[35] The short-term evolution of oceanic heat flow emerges from the global subduction history, as well as the sea floor age distribution. Using our initial setting, which is a 2D representation of the present day plate configuration, we observe a current decrease in the global heat flow (Figure 8), as suggested by the sea floor age reconstructions of Loyd et al. [2007] and Becker et al. [2009]. Long-term studies byGrigné et al. [2005] and Labrosse and Jaupart [2007]incorporate such fluctuations in their model by assigning periodic variations in the convection wavelength and age distribution factor, respectively, which highlights the strong dependence of oceanic heat flux on short-term plate tectonics. In our model, such a dependence instead emerges from local tectonic processes within a global competition for space.

[36] In a second experiment, we compare the previous results to those corresponding to lower imposed viscosities: ηmp = 1021 Pa.s in the lower mantle, and ηump = 1020 Pa.s in the upper mantle. Lower viscosities cause heat flow and average velocity variations with shorter timescales and up to 100% larger amplitudes (Figure 9). These changes occur because the mantle viscosity affects the average strain rate: total momentum conservation keeps mantle drag equivalent to slab pull and slab suction (equation (19)) which do not depend on evolutive mantle viscosity, but only on its imposed present-day value (equations (7), (11), and (12)). Thus, the lower this viscosity, the higher the strain rate. Kinematics are thus significantly affected: in the low viscosity case, the average plate velocity is almost three times higher than for current mantle (Figure 9). The velocity variation timescale is also shorter for lower viscosities, illustrating greater convective vigor. This effect modifies plate kinematics and leads to a modified sea floor age distribution. As a consequence, with lower viscosities, heat flow would be increasing at present day (Figure 9, blue curve).

Figure 9.

Average plate velocity and length and oceanic heat flow evolution over 300 million years, prescribing the present day as an initial state. The blue lines correspond to ηum = 1020 Pa.s, ηm = 1021 Pa.s in the initial state (reduced viscosities), and the red lines to ηum = 1021 Pa.s, ηm = 1022 Pa.s (current viscosities). Yellow and orange triangles indicate ridge creation events, corresponding to high heat flux values, low average velocities and a decrease in average plate length.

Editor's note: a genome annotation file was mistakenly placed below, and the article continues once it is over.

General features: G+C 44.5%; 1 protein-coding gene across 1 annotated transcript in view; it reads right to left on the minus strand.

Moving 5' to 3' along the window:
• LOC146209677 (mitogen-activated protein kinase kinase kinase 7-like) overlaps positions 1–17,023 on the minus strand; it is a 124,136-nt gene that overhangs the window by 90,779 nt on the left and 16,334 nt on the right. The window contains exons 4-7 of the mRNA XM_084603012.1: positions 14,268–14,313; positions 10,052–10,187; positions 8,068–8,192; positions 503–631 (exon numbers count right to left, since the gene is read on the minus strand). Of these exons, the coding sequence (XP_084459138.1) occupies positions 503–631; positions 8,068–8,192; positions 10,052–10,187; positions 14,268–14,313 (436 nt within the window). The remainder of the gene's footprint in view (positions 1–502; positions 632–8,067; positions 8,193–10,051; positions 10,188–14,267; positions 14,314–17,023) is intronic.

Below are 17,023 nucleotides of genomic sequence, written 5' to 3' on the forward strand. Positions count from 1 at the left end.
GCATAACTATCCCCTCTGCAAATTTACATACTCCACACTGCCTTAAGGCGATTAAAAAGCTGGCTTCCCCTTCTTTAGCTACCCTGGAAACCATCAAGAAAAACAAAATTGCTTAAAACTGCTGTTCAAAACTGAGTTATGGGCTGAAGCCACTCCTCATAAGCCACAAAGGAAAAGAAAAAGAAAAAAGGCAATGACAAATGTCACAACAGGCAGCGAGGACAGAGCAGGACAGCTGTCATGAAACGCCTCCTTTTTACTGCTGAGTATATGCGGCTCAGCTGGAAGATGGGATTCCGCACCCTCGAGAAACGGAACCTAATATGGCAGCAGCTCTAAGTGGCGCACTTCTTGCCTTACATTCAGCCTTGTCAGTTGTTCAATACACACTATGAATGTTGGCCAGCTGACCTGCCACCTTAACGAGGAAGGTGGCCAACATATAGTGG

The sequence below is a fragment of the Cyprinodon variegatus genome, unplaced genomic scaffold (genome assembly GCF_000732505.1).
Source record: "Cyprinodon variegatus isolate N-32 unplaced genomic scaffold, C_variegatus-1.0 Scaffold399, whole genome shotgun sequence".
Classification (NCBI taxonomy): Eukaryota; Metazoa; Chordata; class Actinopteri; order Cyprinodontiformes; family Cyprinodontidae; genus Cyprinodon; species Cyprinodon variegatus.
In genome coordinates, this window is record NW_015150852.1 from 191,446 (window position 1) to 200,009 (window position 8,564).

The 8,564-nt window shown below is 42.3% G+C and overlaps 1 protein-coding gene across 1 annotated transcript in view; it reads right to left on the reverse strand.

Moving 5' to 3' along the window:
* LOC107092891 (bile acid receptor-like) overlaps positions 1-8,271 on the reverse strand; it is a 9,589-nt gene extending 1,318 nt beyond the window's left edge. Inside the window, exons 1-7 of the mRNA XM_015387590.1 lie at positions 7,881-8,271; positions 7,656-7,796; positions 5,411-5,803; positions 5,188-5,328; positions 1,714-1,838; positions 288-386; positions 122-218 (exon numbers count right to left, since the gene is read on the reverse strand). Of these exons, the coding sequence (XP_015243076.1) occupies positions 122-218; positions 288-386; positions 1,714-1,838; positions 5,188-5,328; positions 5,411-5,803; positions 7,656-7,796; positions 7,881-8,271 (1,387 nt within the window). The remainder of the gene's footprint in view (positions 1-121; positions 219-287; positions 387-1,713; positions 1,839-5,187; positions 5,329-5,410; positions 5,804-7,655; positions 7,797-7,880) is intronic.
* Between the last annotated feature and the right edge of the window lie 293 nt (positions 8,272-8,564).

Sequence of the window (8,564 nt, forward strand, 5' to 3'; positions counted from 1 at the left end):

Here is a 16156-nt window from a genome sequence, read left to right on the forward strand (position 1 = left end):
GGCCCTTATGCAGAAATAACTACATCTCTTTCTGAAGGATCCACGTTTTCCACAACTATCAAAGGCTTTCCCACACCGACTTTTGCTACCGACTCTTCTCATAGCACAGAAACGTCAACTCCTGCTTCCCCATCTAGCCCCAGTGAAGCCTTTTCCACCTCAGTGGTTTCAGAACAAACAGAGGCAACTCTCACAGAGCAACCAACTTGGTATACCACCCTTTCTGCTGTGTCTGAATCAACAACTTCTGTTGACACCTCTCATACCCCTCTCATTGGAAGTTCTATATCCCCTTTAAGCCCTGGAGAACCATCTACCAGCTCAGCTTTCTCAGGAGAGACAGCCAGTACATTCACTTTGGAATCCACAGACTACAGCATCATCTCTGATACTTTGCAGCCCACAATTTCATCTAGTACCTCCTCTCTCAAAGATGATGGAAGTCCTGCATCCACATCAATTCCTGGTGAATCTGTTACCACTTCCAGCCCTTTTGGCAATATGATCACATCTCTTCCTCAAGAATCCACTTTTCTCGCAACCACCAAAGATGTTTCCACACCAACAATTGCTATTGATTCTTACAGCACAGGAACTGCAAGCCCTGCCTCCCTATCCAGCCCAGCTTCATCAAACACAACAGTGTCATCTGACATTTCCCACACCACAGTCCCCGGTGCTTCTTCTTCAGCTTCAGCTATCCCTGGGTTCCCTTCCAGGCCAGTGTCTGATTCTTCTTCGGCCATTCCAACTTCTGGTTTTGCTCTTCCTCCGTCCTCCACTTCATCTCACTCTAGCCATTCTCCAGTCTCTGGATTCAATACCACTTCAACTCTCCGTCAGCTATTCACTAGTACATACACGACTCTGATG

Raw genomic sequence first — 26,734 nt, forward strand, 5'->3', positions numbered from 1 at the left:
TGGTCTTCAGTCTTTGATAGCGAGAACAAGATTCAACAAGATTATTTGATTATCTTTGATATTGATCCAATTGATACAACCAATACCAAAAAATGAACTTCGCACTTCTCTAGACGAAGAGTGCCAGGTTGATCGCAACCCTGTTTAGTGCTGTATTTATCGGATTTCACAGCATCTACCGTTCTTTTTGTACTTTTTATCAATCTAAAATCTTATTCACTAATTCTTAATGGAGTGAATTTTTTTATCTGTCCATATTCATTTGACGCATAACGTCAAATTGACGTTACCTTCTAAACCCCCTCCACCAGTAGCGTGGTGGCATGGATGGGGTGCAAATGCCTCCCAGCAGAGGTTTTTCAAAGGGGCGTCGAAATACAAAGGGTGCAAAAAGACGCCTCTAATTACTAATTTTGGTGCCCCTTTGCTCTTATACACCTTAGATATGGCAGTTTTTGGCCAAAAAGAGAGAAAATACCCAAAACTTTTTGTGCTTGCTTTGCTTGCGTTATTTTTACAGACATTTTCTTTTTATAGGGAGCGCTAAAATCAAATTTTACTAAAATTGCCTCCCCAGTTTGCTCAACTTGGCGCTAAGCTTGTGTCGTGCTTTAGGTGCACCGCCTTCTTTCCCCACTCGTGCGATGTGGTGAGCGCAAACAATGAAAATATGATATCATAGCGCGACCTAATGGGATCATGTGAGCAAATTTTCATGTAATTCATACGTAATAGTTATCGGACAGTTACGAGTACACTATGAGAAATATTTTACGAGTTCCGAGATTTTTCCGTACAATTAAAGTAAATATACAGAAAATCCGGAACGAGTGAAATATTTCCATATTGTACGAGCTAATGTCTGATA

[37] Note that plate velocity U, derived from equation (4), reaches high values for short plate lengths Lbecause mantle drag can only balance the (non-zero) driving forces on a plate ifU increases inversely as L decreases (equation (9)). Even though very short plates may become fast, very high peaks in the average velocity are temporary and have little effect on long term averages.

[38] One important point is that the time-averaged values for plate velocity and surface heat flow over 300 My are not correlated: reducing the mantle viscosity by an order of magnitude causes a 3-fold increase in average plate velocity (2.7 to 9.2 cm/y),but almost no change in average heat flow (37.1 to 37.9 TW), suggesting that in our model, mantle viscosity does not exert a significant impact on long-term averaged heat flux. The evolution of average plate length displayed inFigure 9shows that this effect comes from the difficulty for a low viscosity fluid to produce stresses sufficient to break the continental lithosphere. As continental rifting and oceanization are the main processes in our model to create ridges and narrow young plates, unbreakable continents imply statistically fewer plates, and thus a large mean plate length. With a low viscosity, plate tectonics is fast, but heat flow does not increase because rejuvenation is impeded by the low viscosity of the subcontinental mantle. Such a decorrelation between time-averaged plate velocity and surface heat flow may have a significant impact on long-term thermal evolution of the system, which will be studied hereafter.